Josh: I think our influences are all over the place. We try not to borrow anyone’s sounds or ideas directly, but are influenced more by how folks approach making music. Our favorite bands are the ones that are willing to be creative and go off the deep end without compromising the enjoyment of a song. Look at bands like Deerhoof, Sonic Youth, and of course The Flaming Lips. All of those bands are totally insane, but write the most beautiful songs. Proof that you can be a weirdo and still touch people. I think that’s what we’re aiming for.

We’re not trying to target any specific audience. Hopefully people of all ages can get into what we’re doing! We’re just trying to have a fun time, and write songs that we love. We’re hoping that translates to the audience as well. If we didn’t love what we’re doing, it would be totally obvious. How can we expect anyone else to care about what we’re doing if we don’t?

Q: Does songwriting come naturally or is it approached with more of a pen and paper setup?

Josh: It definitely comes naturally. I took a couple of years of music theory in college, but other than that, none of us have any musical training. So, it’s pretty rare that we ever talk about the theory of what we’re doing. For the most part, at least for us, that seems to kill the feeling in the song. We just go with what feels right. Sometimes it ends up being some weird time signature or something, but that’s definitely not a decision made beforehand.

Q: How much of an influence was it to live in the Austin area where innovative music seems to thrive?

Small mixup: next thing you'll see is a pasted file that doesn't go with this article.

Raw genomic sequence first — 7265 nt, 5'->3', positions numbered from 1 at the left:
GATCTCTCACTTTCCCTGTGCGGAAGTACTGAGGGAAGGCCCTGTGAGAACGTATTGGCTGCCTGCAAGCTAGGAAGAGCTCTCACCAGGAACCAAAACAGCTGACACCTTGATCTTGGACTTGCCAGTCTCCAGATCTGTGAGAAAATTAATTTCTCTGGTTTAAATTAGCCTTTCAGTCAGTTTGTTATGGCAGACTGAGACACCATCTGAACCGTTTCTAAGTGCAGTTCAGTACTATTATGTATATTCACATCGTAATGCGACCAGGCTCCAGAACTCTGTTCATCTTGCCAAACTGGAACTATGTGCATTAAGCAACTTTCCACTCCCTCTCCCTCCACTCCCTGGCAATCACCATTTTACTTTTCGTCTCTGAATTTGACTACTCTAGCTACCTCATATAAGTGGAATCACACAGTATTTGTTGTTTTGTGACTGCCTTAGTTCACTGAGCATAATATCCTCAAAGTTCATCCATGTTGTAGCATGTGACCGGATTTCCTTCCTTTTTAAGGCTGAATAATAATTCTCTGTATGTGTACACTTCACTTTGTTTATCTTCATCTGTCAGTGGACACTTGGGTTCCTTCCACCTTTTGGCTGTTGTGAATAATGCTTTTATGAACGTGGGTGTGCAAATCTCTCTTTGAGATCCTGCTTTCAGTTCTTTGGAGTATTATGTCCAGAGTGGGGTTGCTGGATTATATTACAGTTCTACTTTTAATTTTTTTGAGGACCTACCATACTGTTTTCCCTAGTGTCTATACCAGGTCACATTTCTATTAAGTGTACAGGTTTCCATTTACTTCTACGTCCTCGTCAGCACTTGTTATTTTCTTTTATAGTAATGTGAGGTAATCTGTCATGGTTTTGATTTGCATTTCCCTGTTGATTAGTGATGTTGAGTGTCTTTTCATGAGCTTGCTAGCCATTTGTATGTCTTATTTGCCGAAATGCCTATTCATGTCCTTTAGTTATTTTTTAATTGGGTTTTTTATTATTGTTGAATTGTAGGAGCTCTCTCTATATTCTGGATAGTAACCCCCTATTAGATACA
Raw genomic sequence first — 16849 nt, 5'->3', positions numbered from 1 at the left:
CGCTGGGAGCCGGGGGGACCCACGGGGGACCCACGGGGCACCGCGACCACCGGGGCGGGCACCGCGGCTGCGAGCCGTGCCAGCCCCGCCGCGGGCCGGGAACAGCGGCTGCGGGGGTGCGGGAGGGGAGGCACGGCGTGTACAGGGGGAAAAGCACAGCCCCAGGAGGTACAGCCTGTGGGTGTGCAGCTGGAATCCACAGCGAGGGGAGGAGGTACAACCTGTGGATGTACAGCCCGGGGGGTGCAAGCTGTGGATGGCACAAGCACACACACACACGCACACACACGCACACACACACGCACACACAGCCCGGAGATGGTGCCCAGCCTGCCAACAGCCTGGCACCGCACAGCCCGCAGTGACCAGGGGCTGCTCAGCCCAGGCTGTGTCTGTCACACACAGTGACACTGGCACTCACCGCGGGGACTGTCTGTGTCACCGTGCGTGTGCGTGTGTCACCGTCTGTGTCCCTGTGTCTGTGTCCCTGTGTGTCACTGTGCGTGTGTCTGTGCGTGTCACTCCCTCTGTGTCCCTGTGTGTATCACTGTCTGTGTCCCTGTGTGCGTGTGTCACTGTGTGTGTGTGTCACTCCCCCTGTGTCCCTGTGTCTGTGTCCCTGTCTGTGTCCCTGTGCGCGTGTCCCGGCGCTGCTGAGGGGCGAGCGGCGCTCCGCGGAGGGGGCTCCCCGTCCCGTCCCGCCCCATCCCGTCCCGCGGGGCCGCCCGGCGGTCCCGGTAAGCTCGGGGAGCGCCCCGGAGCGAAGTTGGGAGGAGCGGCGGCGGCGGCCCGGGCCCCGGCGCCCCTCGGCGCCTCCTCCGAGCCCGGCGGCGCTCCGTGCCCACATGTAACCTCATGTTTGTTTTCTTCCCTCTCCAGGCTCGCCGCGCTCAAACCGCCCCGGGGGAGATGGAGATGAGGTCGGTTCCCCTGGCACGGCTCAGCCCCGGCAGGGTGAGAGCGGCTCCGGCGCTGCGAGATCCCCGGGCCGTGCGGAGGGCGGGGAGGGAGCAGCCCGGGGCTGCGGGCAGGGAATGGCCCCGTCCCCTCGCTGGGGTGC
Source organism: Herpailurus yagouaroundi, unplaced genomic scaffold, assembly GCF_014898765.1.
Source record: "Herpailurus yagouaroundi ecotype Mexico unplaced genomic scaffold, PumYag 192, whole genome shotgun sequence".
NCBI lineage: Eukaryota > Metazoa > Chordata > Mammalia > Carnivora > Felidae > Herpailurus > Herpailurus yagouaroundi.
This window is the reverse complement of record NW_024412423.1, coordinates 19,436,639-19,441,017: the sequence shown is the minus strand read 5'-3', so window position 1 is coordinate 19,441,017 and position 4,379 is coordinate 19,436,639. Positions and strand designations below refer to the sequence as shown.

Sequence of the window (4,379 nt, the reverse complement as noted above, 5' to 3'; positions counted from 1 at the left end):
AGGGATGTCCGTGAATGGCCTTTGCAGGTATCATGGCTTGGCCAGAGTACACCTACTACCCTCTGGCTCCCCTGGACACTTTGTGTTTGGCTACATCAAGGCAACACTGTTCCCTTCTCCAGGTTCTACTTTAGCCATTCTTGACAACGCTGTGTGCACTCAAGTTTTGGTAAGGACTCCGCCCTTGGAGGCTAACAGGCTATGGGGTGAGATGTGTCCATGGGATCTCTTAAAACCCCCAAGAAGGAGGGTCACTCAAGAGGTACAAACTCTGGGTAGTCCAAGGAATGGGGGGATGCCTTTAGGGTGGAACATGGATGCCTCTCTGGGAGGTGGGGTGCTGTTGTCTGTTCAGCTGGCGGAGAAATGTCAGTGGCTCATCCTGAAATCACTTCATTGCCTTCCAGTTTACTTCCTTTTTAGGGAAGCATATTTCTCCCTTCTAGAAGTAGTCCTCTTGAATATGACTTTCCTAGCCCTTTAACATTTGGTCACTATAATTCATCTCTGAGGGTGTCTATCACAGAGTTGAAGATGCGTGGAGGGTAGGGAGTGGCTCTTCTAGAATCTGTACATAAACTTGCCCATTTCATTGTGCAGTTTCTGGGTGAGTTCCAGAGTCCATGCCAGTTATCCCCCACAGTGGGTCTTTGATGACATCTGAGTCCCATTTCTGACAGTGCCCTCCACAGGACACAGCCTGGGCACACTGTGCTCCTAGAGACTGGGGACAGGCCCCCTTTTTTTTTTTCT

Josh: Living in Austin has been a major influence on us. Here, especially, people are really open to new things, and support folks trying new things. Living and working in an environment where you’re constantly applauded for doing your own thing. There’s nothing better.

Also, it’s also great working alongside so many wonderful bands. It causes you to try harder. Like, Wow! I can’t believe so-and-so is doing that! Well, now we’ve got to top it! Friendly competition is a fantastic fuel.
Q: You guys have a new split coming out, “The House of Apple and Eyeballs”, with another band, The Black Moth Super Rainbow. What can people hope to expect from this new album? What’s changed from “One Hundred Thousand Million” to this new album? What’s the same?

Josh: People can expect to really have fun with this new record! Black Moth Super Rainbow is such an amazing band, and certainly an enormous pleasure to work with. The way we approached the record is by not making it a true split, but by making it more of a collaboration between both bands. There are a couple of songs here and there that each band did by themselves, but 90% of the record was done together. It was a really easy process. We traded files back and forth, adding a little each time, until we got something we were all happy with.